There were only about a half-dozen members of the community who objected out of more than 900, with most of those who opposed the construction of the clubhouse complex having purchased their homes after Superstorm Sandy. The Ocean Beach III association sold a parcel of land, raised beach badge fees, conducted fundraising and will sell the existing office to fund the project, which is estimated to fall between $750,000 and $1 million. The assessment levied upon residents was $300 per lot, completed in 2022.
A longtime resident, Pat O’Shea, supported the effort.
“We have investigated and looked into the moving of the clubhouse – it’s not feasible,” she said, suggesting the character of the community should not change simply because people drive more cars and take up more space than they did a half-century ago. “Parking is a problem – this community was built in the 1950s for people with one car. This was, and always has been, a walking community.”
The attractive design of the new clubhouse is a significant upgrade over the previous facility, a one-story building that was decommissioned in 2021. Residents had no meetingplace or location for activities last summer. The 5,500 square foot clubhouse will be paired with a pole-barn style building, built in a similar style and color, that will be used for storage.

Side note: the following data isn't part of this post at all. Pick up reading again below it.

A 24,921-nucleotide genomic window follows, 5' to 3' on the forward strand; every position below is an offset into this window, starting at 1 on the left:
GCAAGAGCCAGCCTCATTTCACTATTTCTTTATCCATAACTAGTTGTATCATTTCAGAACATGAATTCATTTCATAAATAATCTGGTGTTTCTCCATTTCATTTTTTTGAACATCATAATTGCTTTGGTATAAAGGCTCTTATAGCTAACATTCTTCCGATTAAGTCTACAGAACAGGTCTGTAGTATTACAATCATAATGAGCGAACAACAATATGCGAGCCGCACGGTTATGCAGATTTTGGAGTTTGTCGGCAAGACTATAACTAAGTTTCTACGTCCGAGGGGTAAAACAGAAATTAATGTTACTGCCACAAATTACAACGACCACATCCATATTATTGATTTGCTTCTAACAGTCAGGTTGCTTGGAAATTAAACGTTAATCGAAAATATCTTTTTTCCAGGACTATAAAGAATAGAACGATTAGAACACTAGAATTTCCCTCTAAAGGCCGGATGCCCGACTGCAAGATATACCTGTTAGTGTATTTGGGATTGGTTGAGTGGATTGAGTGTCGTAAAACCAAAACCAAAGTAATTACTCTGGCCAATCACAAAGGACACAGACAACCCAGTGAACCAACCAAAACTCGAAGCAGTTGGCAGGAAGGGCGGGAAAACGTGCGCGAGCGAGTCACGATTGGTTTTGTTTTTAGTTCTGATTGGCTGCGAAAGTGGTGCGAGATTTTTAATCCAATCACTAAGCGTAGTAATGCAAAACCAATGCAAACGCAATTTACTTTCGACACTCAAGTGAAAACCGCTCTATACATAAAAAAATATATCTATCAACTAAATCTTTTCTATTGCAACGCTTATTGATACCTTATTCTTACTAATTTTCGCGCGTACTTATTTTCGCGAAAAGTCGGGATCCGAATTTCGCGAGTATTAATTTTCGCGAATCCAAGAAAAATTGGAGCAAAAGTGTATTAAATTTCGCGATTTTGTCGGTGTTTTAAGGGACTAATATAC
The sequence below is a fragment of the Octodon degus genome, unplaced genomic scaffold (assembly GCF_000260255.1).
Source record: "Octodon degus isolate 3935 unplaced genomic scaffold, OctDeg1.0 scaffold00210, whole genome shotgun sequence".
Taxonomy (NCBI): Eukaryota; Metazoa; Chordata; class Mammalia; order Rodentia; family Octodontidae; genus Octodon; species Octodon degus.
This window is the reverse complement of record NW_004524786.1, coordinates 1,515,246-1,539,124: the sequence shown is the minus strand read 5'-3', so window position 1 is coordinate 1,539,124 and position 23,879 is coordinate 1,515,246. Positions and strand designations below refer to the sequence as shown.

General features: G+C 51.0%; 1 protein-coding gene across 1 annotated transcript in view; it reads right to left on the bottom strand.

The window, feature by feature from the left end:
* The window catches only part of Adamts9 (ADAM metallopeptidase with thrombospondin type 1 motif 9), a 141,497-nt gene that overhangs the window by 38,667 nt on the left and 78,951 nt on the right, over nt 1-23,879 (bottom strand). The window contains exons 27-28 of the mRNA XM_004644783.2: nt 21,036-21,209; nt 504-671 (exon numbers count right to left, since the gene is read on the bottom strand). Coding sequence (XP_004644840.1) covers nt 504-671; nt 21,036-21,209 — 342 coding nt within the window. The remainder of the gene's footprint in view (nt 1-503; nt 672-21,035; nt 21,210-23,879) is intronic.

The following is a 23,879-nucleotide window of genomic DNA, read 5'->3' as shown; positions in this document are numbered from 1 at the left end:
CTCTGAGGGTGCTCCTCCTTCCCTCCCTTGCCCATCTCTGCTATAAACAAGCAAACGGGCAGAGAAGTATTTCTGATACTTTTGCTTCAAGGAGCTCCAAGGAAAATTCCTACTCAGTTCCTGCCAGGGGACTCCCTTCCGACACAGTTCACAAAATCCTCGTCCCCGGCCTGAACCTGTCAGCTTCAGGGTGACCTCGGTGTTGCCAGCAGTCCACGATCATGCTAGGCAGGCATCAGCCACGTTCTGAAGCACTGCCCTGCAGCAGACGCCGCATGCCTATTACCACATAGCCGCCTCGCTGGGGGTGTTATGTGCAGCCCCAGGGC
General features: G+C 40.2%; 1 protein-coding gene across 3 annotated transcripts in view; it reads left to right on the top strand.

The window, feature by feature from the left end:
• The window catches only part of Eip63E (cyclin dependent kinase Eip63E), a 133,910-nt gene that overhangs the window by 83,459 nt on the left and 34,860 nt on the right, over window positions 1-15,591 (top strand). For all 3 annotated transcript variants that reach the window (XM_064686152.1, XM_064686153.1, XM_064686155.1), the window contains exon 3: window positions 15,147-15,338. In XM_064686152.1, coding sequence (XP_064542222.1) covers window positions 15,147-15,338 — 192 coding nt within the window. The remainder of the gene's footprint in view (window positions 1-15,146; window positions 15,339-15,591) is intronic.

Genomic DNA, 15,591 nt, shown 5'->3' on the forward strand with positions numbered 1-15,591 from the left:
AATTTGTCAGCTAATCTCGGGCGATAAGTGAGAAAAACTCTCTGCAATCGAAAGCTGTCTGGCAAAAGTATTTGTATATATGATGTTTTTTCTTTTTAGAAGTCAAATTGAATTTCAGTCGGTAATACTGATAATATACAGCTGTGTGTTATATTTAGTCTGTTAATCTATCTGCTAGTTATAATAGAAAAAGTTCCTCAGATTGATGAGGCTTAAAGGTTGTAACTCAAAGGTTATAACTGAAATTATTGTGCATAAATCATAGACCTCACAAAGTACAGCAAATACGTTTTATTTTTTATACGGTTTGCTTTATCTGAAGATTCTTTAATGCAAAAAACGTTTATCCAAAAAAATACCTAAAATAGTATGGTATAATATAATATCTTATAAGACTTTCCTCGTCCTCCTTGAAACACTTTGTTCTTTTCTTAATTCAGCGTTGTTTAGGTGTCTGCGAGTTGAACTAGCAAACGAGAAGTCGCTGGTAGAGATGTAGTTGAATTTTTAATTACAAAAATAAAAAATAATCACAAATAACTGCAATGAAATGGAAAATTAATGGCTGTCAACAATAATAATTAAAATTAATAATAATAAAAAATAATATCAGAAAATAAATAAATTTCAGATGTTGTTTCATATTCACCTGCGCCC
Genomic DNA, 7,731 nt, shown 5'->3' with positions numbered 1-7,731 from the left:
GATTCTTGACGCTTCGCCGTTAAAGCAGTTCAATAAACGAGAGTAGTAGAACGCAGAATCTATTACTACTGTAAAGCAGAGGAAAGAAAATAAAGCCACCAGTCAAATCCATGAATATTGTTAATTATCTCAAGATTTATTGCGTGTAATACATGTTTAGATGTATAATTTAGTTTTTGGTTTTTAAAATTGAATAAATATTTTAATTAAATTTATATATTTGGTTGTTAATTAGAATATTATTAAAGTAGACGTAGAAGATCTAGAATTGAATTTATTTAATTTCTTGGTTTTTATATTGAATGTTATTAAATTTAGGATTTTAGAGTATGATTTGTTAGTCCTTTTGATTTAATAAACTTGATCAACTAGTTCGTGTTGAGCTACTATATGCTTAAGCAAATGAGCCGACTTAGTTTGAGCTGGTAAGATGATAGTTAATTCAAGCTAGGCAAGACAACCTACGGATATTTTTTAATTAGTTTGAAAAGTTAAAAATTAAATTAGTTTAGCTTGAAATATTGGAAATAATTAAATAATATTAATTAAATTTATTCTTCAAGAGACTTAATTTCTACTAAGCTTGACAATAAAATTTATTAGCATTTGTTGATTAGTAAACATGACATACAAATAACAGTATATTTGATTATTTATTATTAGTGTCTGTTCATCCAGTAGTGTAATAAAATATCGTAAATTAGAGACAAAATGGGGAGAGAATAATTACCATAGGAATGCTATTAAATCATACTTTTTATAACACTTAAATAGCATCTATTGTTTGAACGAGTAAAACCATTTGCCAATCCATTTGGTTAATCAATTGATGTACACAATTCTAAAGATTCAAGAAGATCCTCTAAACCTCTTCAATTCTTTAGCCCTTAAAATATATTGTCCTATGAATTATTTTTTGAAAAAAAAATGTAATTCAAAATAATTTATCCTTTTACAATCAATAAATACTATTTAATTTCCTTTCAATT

Christine Sousa, a resident whose home is close to the clubhouse location, said she opposed the project due to a lack of parking.
“There is never one spot open – never,” she said. “The overflow parking is always full. If I do decide to have a party at my house, with my family, I’m asking people to smush people into cars because we can literally only fit two small cars.”
She also said the area is prone to flooding, which was acknowledged by both board members and other residents, however the development plan was reviewed by the state Department of Environmental Protection and underwent numerous engineering studies, ultimately leading its designers to fit the proposed building within the confines of modern flood regulations.
“I’ve lived on the water for over 50 years,” said planning board member John Wnek. “I knew what to expect when I moved here, it’s a choice I made, and I’ve loved every minute of it.”
According to Ocean Beach III representatives who spoke at the planning board meeting, the minimum elevation of the first floor will be 9-feet, and the community’s CAFRA permit from the DEP mandates the area below the lowest finished floor must remain “open and accessible to the passage of floodwaters at all times.”
It is expected that the existing clubhouse building will soon be demolished. Once the planning board memorializes its approval at its next meeting, construction can begin, though representatives from the community did not say whether work would begin immediately or until after the summer season.
Construction is expected to take between six to eight months to complete.